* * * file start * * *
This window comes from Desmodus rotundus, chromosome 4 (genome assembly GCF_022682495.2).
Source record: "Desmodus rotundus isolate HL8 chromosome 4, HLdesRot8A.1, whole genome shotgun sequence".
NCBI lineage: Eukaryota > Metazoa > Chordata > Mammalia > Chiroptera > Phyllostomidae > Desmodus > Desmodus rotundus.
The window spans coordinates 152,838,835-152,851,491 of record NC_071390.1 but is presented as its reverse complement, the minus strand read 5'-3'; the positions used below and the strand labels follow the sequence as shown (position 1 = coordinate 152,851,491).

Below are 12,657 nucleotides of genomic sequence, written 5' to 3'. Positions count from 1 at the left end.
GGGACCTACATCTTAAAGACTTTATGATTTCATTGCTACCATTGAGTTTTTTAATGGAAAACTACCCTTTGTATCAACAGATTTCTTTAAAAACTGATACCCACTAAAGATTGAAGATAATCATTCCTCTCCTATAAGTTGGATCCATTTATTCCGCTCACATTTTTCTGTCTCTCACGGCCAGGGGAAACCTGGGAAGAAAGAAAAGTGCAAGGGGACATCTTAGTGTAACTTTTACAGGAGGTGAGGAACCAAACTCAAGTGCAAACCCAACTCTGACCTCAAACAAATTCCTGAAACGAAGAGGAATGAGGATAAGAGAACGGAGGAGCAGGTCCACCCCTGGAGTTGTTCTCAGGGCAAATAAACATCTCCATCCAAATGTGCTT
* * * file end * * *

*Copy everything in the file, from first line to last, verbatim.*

This window comes from Desmodus rotundus, chromosome 4 (genome assembly GCF_022682495.2).
Source record: "Desmodus rotundus isolate HL8 chromosome 4, HLdesRot8A.1, whole genome shotgun sequence".
NCBI lineage: Eukaryota > Metazoa > Chordata > Mammalia > Chiroptera > Phyllostomidae > Desmodus > Desmodus rotundus.
The window spans coordinates 152,838,835-152,851,491 of record NC_071390.1 but is presented as its reverse complement, the minus strand read 5'-3'; the positions used below and the strand labels follow the sequence as shown (position 1 = coordinate 152,851,491).

Below are 12,657 nucleotides of genomic sequence, written 5' to 3'. Positions count from 1 at the left end.
GGGACCTACATCTTAAAGACTTTATGATTTCATTGCTACCATTGAGTTTTTTAATGGAAAACTACCCTTTGTATCAACAGATTTCTTTAAAAACTGATACCCACTAAAGATTGAAGATAATCATTCCTCTCCTATAAGTTGGATCCATTTATTCCGCTCACATTTTTCTGTCTCTCACGGCCAGGGGAAACCTGGGAAGAAAGAAAAGTGCAAGGGGACATCTTAGTGTAACTTTTACAGGAGGTGAGGAACCAAACTCAAGTGCAAACCCAACTCTGACCTCAAACAAATTCCTGAAACGAAGAGGAATGAGGATAAGAGAACGGAGGAGCAGGTCCACCCCTGGAGTTGTTCTCAGGGCAAATAAACATCTCCATCCAAATGTGCTT